1. One for the Cowboy

Gene Autry didn’t live long enough to see it, but finally, after 42 years of wandering aimlessly in the desert, his Angels won it all. He would have been thrilled by Manager Mike Scioscia’s attention to fundamentals, the team’s refusal to quit, the red sea that engulfed Edison Field in October and the fans’ slow but sure mastery of inflatable plastic “noise sticks.” He probably would’ve had enough of the Rally Monkey, though.

2. Soccer Nation

The United States in the final four of the World Cup -- the men’s World Cup -- in our lifetime? It almost happened. It should have happened, with the Americans outplaying Germany in the quarterfinals and putting such a scare into the perennial soccer power that several German players fell to their knees to give thanks after barely holding on for a 1-0 victory. Inspired, the Galaxy also went where it had never gone before -- winning its first MLS Cup in four tries.


3. Old Men at the Open

Pete Sampras was done, washed up, over the hill, without a tennis tournament championship in two years and headed for ESPN Classic when the U.S. Open began. Six rounds later, Sampras was still there, hanging around long enough to watch old rival Andre Agassi do him the courtesy of dispatching dangerous Lleyton Hewitt in the semifinals. Then, in a final for the ages, the aged waged four sets of memorable tennis before Sampras, incredibly, stood holding his 14th Grand Slam trophy.

4. The Carson Show

Not much was expected of Carson Palmer and USC when the 2002 college football season began. Nothing much changed when the Trojans lost to Kansas State and Washington State. But Palmer ran one great half-season -- a sensational six-pack of games -- into some windfall: a 6-0 finish, blowout victories over UCLA and Notre Dame, USC’s first Heisman Trophy in 21 years and the probable No. 1 pick in the 2003 NFL draft.


5. Red, White and a Shoe

Nine months before the Angels, there were the snow angels, scraped into the white-covered Foxboro Stadium turf after New England kicker Adam Vinatieri had delivered the field goal to send the Patriots’ playoff game with Oakland into overtime, followed by the eventual winner. Two weeks later, Vinatieri converted a 48-yard field goal as time expired to give the 14-point underdog Patriots a 20-17 Super Bowl victory over St. Louis.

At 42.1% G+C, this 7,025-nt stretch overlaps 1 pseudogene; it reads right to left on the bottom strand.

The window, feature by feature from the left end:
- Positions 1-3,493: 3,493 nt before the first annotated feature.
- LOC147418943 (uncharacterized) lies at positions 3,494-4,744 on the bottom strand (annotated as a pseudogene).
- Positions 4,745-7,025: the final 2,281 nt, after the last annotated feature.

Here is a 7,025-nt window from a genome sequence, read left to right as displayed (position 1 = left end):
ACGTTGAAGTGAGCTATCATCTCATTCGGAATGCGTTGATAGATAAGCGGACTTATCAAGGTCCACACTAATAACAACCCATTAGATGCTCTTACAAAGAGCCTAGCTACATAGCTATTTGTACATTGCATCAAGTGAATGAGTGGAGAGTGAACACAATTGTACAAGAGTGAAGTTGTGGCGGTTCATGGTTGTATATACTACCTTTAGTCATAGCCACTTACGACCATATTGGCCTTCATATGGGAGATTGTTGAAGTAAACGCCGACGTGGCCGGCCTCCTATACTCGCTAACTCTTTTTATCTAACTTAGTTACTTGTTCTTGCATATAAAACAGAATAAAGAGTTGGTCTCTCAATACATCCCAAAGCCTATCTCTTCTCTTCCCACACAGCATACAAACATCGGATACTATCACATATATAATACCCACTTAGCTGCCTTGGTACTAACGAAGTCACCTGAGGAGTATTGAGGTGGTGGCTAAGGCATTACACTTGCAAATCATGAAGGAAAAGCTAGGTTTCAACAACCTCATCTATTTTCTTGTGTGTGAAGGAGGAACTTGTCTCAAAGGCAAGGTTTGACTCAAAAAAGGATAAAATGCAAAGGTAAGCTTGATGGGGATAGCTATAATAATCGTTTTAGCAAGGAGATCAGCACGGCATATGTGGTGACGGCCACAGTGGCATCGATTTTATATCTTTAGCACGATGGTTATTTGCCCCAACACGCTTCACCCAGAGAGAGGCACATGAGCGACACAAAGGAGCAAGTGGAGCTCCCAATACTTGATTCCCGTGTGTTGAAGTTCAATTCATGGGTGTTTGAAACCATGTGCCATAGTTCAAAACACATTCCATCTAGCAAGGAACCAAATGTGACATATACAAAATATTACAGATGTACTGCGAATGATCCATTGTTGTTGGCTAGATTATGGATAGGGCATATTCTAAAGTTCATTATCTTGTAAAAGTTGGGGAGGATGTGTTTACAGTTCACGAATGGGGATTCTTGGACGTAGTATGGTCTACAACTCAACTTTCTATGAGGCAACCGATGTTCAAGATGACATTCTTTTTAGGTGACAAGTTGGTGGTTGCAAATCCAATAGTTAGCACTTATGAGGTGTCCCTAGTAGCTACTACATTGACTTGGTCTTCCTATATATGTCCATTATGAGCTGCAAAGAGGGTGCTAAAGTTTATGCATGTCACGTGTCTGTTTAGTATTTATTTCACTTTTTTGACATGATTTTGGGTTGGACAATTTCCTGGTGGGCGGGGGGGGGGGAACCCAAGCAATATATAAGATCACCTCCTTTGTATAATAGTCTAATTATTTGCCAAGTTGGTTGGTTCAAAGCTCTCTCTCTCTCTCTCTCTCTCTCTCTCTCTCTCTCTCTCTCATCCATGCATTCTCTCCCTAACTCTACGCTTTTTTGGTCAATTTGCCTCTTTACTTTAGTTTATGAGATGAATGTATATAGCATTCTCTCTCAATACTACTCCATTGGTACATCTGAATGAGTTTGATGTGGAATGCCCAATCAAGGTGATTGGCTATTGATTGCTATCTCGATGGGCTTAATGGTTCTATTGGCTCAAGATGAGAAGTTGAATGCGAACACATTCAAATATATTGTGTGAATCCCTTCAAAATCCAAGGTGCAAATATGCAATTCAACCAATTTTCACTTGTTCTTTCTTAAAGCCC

6. Tour de Lance 4.0

That’s some journey Lance Armstrong has traveled in winning four consecutive Tour de France championships -- from miracle cancer survivor in 1999 to proving it wasn’t a fluke in 2000 to plowing through what’s-he-on? scrutiny in 2001 to winning over the skeptical French in 2002. Next up: Miguel Indurain’s record of five consecutive Tour titles.


7. L.A. Hoops (through Aug.)

Los Angeles swept the men’s and women’s pro basketball championships for the second consecutive year, although the Lakers had to struggle through Kobe Bryant’s food-poisoning and Sacramento’s considerable home-court advantage to get to the finals, where they swept just-glad-to-be-there New Jersey. Two months later, the Sparks repeated as WNBA champions, capping an eight-month run in which UCLA upset Cincinnati in the NCAA tournament.

8. Serena X 3

French Open: Serena Williams over sister Venus in the final. Wimbledon: Serena over Venus in the final. U.S. Open: Serena over Venus in the final. Get used to it, because that is the future of women’s tennis, for as long as Venus stays interested and Serena buys new cat suits she wants to trot out on her personal catwalks in Melbourne, Paris, London and New York.


9. Two at the Top

Tiger Woods or Annika Sorenstam -- who had the better year? Woods won the Masters and the U.S. Open, taking talk of a calendar-year Grand Slam to the British Open, where all went well until the deluge and his third-round 81. The next month at the PGA Championship, Woods finished second, one stroke behind Rich Beem. Sorenstam won 11 LPGA titles, among them the Kraft Nabisco Championship, leaving her within two of Mickey Wright’s 1963 record.

10. Baseball Saves Itself

Bucking odds and track records, and for once placing the game ahead of their egos, Commissioner Bud Selig and players’ union head Donald Fehr hammered out an 11th-hour deal that spared baseball its ninth work stoppage and kept the season going long enough for the Angels and the Giants to salvage it with one of the sport’s most memorable endings.


-- Mike Penner